There are two basic kinds of polarizing filters. There are linear and circular varieties, and the choice between them depends on the kind of lens you are going to put it on.
The older, non-auto focusing, lens will use the linear polarizer. The circular polarizer was developed for the auto focusing lens. Using the linear on the auto focus lens will yield very undesirable results with the exposure.
I have recently discovered a new type of polarizer that is called Moose's Filter. It is a circular polarizer combined with a 81A warming filter which yields beautiful results.
A polarizer traditionally casts a bluish hue over the entire scene. This is very desirable for skies and water and landscapes, but the warming filter corrects the color temperature, adding a pleasing, warm color balance to the scene.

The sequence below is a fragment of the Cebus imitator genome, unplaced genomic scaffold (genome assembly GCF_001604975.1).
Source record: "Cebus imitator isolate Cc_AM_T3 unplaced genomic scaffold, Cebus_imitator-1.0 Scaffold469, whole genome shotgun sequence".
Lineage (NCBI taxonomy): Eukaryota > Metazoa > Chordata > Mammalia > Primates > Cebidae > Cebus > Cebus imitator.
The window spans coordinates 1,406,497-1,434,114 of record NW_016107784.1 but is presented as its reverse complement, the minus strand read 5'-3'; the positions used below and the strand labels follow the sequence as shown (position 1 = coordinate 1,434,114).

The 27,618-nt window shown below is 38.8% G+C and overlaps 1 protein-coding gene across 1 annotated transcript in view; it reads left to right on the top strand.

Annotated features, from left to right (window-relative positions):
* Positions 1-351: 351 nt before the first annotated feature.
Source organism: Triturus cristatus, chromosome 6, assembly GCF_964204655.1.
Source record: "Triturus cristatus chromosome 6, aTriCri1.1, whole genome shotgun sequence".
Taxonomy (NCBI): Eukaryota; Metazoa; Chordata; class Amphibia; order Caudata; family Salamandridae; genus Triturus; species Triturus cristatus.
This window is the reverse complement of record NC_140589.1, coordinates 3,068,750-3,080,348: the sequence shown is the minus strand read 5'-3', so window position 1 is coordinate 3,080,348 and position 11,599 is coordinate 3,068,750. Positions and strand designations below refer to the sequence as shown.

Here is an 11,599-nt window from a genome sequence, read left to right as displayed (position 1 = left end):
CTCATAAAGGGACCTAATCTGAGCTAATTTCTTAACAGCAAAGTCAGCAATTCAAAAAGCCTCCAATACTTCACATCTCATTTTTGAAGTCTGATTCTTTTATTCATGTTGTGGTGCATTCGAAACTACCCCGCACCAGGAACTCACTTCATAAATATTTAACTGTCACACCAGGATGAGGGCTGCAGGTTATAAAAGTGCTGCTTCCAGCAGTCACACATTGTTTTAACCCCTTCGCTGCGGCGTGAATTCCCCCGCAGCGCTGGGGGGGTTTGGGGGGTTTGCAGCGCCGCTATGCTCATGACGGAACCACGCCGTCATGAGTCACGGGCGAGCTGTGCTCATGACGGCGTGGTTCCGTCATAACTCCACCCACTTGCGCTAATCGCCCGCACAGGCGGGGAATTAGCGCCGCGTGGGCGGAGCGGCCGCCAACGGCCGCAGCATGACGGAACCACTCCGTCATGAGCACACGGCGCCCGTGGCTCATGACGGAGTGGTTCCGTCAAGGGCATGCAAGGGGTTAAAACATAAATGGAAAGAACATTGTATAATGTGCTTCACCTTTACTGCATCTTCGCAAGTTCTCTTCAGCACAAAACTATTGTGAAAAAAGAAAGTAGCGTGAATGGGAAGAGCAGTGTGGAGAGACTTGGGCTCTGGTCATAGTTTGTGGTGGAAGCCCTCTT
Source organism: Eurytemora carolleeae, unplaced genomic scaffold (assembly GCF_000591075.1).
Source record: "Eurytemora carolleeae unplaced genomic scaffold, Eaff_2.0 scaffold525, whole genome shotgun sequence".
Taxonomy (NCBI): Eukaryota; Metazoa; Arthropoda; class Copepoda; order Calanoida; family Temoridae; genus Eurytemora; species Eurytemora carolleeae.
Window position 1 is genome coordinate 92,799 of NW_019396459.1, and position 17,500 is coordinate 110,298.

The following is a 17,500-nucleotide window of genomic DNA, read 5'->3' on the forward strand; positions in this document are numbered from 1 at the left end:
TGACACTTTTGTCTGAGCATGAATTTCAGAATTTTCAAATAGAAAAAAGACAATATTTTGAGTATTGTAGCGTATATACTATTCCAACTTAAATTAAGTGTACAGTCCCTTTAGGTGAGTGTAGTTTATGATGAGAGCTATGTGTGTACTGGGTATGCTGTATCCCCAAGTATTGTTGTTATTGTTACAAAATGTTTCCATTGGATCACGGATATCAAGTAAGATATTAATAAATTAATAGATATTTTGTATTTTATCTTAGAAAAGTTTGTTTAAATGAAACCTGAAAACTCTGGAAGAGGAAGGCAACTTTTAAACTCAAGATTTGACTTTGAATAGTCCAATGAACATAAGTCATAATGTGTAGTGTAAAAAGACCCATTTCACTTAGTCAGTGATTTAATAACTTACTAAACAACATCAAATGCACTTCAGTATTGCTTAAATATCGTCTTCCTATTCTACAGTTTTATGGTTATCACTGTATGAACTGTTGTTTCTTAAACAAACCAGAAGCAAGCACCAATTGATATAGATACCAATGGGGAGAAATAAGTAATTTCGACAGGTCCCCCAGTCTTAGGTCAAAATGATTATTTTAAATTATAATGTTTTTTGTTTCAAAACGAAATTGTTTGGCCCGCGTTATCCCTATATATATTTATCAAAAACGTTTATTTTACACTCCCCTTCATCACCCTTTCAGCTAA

The greens and reds seem to "pop" with this filter also, so it adds a nice color saturation to the image. I have been finding though, that bracketing exposures is even more important, since adding this filter reduces the light passing through the lens, and throws off the exposure.
It stills works great with removing reflections as well. I have one for each of my lenses, and am very glad I decided to try one.